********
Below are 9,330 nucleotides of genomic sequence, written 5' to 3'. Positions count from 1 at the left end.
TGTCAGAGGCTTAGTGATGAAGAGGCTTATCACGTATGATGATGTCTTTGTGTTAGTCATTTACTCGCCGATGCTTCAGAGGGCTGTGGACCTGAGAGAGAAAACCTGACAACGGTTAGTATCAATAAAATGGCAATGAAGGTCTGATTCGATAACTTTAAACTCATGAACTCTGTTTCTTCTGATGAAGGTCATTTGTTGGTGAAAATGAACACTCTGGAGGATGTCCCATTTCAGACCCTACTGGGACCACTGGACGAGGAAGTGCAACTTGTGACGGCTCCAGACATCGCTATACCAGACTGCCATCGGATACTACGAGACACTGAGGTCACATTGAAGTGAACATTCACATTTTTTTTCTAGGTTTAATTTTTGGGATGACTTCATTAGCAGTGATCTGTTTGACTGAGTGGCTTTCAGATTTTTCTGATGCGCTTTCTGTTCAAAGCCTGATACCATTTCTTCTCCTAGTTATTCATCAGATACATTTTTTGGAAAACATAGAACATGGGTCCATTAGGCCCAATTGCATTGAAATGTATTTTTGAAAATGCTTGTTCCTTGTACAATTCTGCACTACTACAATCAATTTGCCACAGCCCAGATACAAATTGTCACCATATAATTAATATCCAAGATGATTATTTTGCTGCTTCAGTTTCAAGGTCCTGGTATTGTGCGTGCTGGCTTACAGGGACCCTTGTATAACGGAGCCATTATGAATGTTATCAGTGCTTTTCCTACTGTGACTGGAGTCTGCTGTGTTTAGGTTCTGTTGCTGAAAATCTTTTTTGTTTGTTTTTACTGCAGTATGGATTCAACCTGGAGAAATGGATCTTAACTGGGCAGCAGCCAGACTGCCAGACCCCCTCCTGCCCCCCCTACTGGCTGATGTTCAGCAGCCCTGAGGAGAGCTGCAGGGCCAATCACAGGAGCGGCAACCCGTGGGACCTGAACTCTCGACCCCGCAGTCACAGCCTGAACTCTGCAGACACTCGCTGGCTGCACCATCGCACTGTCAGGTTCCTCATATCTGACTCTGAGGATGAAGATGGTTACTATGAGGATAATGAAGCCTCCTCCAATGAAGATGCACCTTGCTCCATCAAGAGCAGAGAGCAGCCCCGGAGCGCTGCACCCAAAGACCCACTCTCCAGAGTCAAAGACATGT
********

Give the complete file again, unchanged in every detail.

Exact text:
Below are 9,330 nucleotides of genomic sequence, written 5' to 3'. Positions count from 1 at the left end.
TGTCAGAGGCTTAGTGATGAAGAGGCTTATCACGTATGATGATGTCTTTGTGTTAGTCATTTACTCGCCGATGCTTCAGAGGGCTGTGGACCTGAGAGAGAAAACCTGACAACGGTTAGTATCAATAAAATGGCAATGAAGGTCTGATTCGATAACTTTAAACTCATGAACTCTGTTTCTTCTGATGAAGGTCATTTGTTGGTGAAAATGAACACTCTGGAGGATGTCCCATTTCAGACCCTACTGGGACCACTGGACGAGGAAGTGCAACTTGTGACGGCTCCAGACATCGCTATACCAGACTGCCATCGGATACTACGAGACACTGAGGTCACATTGAAGTGAACATTCACATTTTTTTTCTAGGTTTAATTTTTGGGATGACTTCATTAGCAGTGATCTGTTTGACTGAGTGGCTTTCAGATTTTTCTGATGCGCTTTCTGTTCAAAGCCTGATACCATTTCTTCTCCTAGTTATTCATCAGATACATTTTTTGGAAAACATAGAACATGGGTCCATTAGGCCCAATTGCATTGAAATGTATTTTTGAAAATGCTTGTTCCTTGTACAATTCTGCACTACTACAATCAATTTGCCACAGCCCAGATACAAATTGTCACCATATAATTAATATCCAAGATGATTATTTTGCTGCTTCAGTTTCAAGGTCCTGGTATTGTGCGTGCTGGCTTACAGGGACCCTTGTATAACGGAGCCATTATGAATGTTATCAGTGCTTTTCCTACTGTGACTGGAGTCTGCTGTGTTTAGGTTCTGTTGCTGAAAATCTTTTTTGTTTGTTTTTACTGCAGTATGGATTCAACCTGGAGAAATGGATCTTAACTGGGCAGCAGCCAGACTGCCAGACCCCCTCCTGCCCCCCCTACTGGCTGATGTTCAGCAGCCCTGAGGAGAGCTGCAGGGCCAATCACAGGAGCGGCAACCCGTGGGACCTGAACTCTCGACCCCGCAGTCACAGCCTGAACTCTGCAGACACTCGCTGGCTGCACCATCGCACTGTCAGGTTCCTCATATCTGACTCTGAGGATGAAGATGGTTACTATGAGGATAATGAAGCCTCCTCCAATGAAGATGCACCTTGCTCCATCAAGAGCAGAGAGCAGCCCCGGAGCGCTGCACCCAAAGACCCACTCTCCAGAGTCAAAGACATGT